I. transitive verb Etymology: Middle English, from Latin rejectus, past participle of reicere, from re- + jacere to throw — more at jet Date: 15th century 1. a. to refuse to accept, consider, submit to, take for some purpose, or use <
rejected the suggestion
reject a manuscript
b. to refuse to hear, receive, or admit ; rebuff, repel <
parents who reject their children
c. to refuse as lover or spouse 2. obsolete to cast off 3. throw back, repulse 4. to spew out 5. to subject to immunological rejection Synonyms: see declinerejecter or rejector nounrejectingly adverbrejective adjective II. noun Date: circa 1555 a rejected person or thing; especially one rejected as not wanted, unsatisfactory, or not fulfilling standard requirements

New Collegiate Dictionary. 2001.


Look at other dictionaries:

  • Reject — EP par Anti Flag, Against All Authority Sortie 1996 Durée 12:29 Genre Punk rock Label A F Records Records of Rebellion …   Wikipédia en Français

  • Reject — Re*ject (r? j?kt ), v. t. [imp. & p. p. {Rejected}; p. pr. & vb. n. {Rejecting}.] [L. rejectus, p. p. of reicere, rejicere; pref. re re + jacere to throw: cf. F. rejeter, formerly also spelt rejecter. See {Jet} a shooting forth.] [1913 Webster] 1 …   The Collaborative International Dictionary of English

  • reject — re·ject /ri jekt/ vt: to refuse to accept, acknowledge, or grant compare revoke Merriam Webster’s Dictionary of Law. Merriam Webster. 1996. reject …   Law dictionary

  • reject — (v.) early 15c., from L. rejectus, pp. of reicere to throw back, from re back (see RE (Cf. re )) + icere, comb. form of iacere to throw (see JET (Cf. jet) (v.)). Related: Rejected; rejecting. The noun is first …   Etymology dictionary

  • reject — vb repudiate, spurn, refuse, *decline Analogous words: *discard, cast, shed: oust, expel, dismiss, *eject: *exclude, debar, shut out, eliminate Antonyms: accept: choose, select …   New Dictionary of Synonyms

  • reject — is pronounced with the stress on the first syllable as a noun and with the stress on the second syllable as a verb …   Modern English usage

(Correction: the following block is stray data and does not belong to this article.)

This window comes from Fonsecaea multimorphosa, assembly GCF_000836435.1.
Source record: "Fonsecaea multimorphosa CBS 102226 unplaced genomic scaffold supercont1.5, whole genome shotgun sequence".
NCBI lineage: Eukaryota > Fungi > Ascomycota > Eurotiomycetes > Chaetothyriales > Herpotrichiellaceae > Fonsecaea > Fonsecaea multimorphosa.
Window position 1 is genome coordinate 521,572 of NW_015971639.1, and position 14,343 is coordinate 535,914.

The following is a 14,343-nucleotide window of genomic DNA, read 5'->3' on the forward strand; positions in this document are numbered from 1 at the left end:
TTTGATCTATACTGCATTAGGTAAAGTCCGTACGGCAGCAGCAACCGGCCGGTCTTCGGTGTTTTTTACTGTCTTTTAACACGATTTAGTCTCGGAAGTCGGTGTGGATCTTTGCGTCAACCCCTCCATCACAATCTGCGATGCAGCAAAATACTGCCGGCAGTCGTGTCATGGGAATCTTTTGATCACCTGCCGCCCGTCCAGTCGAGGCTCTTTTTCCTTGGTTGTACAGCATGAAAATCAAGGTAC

• reject — [v] say no to burn*, cashier*, cast aside, cast off, cast out, chuck, decline, deny, despise, disallow, disbelieve, discard, discount, discredit, disdain, dismiss, eliminate, exclude*, give thumbs down to*, jettison, jilt, kill*, nix*, not buy*,… …   New thesaurus

  • reject — ► VERB 1) dismiss as inadequate or faulty. 2) refuse to consider or agree to. 3) fail to show due affection or concern for. 4) Medicine show a damaging immune response to (a transplanted organ or tissue). ► NOUN ▪ a rejected person or thing.… …   English terms dictionary

  • reject — [ri jekt′; ] for n. [ rē′jekt] vt. [LME rejecten < L rejectus, pp. of reicere, rejicere, to throw or fling back < re , back + jacere, to throw: see JET1] 1. to refuse to take, agree to, accede to, use, believe, etc. 2. to discard or throw… …   English World dictionary

  • reject — ▪ I. reject re‧ject 2 [ˈriːdʒekt] noun [countable] a product which is not good enough and will be thrown away or sold cheaply: • If the number of rejects exceeds this level, the batch is returned.   [m0] ▪ II. reject re‧ject 1 [rɪˈdʒekt] verb… …   Financial and business terms

  • reject — I UK [rɪˈdʒekt] / US verb [transitive] Word forms reject : present tense I/you/we/they reject he/she/it rejects present participle rejecting past tense rejected past participle rejected *** 1) a) to not agree to an offer, proposal, or request It… …   English dictionary

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